People returning to New Zealand from China have been putting themselves into quarantine out of fear of spreading coronavirus.
Heightened concern around the flu-like virus - which has so killed more than 40 people and infected hundreds more - has also now prompted New Zealand public health authorities to begin searching arriving passengers for any signs of it.
The city of Wuhan, at the centre of the outbreak, has shut down public transport and advised people not to leave the area.
Millions of people are affected and Chinese New Year celebrations have been cancelled in some parts of the country.
China's President Xi Jinping has called the accelerating spread of a new virus a grave situation, as his country moves to deal with the escalating crisis.
Jeff He, a member of the Auckland Wuhan community, was aware of several recently-returned people who were isolating themselves for two weeks.
"There are no checks at the border, and we need to be prepared, I think. As a minimum, we need thermal scanners so we can check peoples' temperatures and whether they have any fever," he said.
"The Chinese community here are very concerned, we all know each other, and we know who has come back recently. While the death rate is not that high, we know it spreads so fast."
This afternoon, Health Minister David Clark said extra measures had now been put in place after the disease arrived in Australia, where there are now four confirmed cases.
From tomorrow, staff would be meeting all flights from China, looking for signs among passengers, and offering advice and assistance.
"Despite not having had any cases in New Zealand, the ministry has an Incident Control Team in place and we are sharing information and working closely with international partners," Clark said.
The Government's Interagency Pandemic Group had also been convened as a precaution, to ensure New Zealand was prepared.
"I'm advised that the risk of an outbreak in New Zealand remains low, but we are increasing our health response at the border as a precaution," he said.
"In addition, as previously indicated, on Tuesday I will take a paper to Cabinet which will make the novel coronavirus a notifiable disease.
"I want to assure the public that New Zealand is well prepared for these sorts of situations – we are active and alert, but not alarmed."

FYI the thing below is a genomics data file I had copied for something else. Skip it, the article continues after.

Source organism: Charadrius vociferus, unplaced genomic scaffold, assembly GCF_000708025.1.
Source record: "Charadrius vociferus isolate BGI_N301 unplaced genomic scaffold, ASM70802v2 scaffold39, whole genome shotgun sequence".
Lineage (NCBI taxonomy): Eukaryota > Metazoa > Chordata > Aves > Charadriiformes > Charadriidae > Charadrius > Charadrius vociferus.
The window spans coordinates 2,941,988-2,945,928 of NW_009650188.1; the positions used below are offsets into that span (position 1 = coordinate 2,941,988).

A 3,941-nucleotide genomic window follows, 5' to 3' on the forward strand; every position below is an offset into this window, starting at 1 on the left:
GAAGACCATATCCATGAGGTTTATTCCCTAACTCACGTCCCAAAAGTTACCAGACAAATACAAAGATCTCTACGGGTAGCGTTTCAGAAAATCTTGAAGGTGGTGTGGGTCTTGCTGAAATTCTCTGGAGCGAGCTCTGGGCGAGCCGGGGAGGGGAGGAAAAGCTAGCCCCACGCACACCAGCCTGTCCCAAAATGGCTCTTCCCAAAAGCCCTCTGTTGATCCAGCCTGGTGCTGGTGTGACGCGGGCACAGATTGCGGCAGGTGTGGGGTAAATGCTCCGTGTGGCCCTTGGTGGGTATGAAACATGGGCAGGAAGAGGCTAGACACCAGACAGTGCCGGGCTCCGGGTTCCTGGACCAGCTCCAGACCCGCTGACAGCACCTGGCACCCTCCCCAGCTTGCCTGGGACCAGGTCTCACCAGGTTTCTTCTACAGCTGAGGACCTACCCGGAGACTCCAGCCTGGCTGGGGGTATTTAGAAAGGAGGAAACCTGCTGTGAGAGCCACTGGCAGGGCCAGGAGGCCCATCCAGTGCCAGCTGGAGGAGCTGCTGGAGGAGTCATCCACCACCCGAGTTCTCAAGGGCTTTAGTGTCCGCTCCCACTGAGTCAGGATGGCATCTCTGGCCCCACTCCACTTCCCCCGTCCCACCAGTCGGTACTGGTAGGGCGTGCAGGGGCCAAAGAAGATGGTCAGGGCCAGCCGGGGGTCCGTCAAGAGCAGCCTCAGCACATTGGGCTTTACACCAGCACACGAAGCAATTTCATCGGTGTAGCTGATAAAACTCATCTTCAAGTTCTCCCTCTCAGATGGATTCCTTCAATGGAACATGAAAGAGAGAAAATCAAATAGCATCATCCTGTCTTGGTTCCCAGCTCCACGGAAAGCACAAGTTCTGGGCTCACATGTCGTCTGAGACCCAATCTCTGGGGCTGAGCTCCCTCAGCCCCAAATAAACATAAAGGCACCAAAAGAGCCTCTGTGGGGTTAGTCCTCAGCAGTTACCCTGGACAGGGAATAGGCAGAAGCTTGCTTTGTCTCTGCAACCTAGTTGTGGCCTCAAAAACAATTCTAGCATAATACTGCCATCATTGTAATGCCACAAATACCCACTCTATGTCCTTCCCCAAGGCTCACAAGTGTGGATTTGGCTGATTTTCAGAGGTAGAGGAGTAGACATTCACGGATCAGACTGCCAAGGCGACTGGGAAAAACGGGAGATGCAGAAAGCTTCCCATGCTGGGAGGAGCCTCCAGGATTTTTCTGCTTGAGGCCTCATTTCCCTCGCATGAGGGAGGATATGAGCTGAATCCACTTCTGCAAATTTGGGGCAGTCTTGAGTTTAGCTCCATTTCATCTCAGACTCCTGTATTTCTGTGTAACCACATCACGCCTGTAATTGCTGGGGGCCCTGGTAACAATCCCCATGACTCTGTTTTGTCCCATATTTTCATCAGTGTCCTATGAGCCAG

There were no travel restrictions in place, although the Ministry of Foreign Affairs and Trade was now advising New Zealanders to avoid non-essential travel to Hubei Province due to the outbreak.
Up until now, health advice cards - asking people to seek medical attention if they became sick within a month of arriving here - had been placed at international points of entry to the country.
The World Health Organisation wasn't recommending thermal screening for the virus.
Otago University Professor of Public Health Michael Baker, said with an "exponential" rise of the epidemic inside in China – and the growing number of cases being detected in other countries – it was now time for New Zealand to be rolling out the second level of its pandemic plan.
That was the "keep it out" part of the plan – which was designed for when there was "sustained human to human transmission" of a novel influenza virus, and set out to "prevent, or delay to the greatest extent possible" its arrival in New Zealand.
The plan had been set at the "readiness stage", whose objectives were to "plan and prepare to reduce the health, social and economic impact", since it was activated earlier this month.
"Because the keep it out component only works if there is a window of opportunity you can use it before you have sustained transmission in New Zealand," he said.
"If it behaves like Sars - and no one really knows whether it is as controllable is Sars – we need those vital public health measures of case identification, isolation of cases, and contact tracing.
"Clearly, now is the time for this phase of the plan to be rolled out very vigorously."
Of those Chinese people self-quarantining, Baker said that if they'd been in areas where there had been high rates or transmission, or in direct contact with infected cases, quarantine would be "a good option".
"The difficulty is that many people who have been exposed may not be aware because the illness may have few symptoms - particularly in young healthy people. Whether there should be a limitation is something that the Ministry of Health should disseminate guidelines on."
National's health spokesman Michael Woodhouse today also hit out at the Government's response to date, claiming it had been "missing in action".
"Schools will be going back soon and that means an influx of international students will be coming, yet the Government has failed to provide any reassurance or information on how this will be managed to parents and students."
Woodhouse questioned whether those health services that would likely see the first New Zealand cases – namely GP clinics – were prepared or protected enough.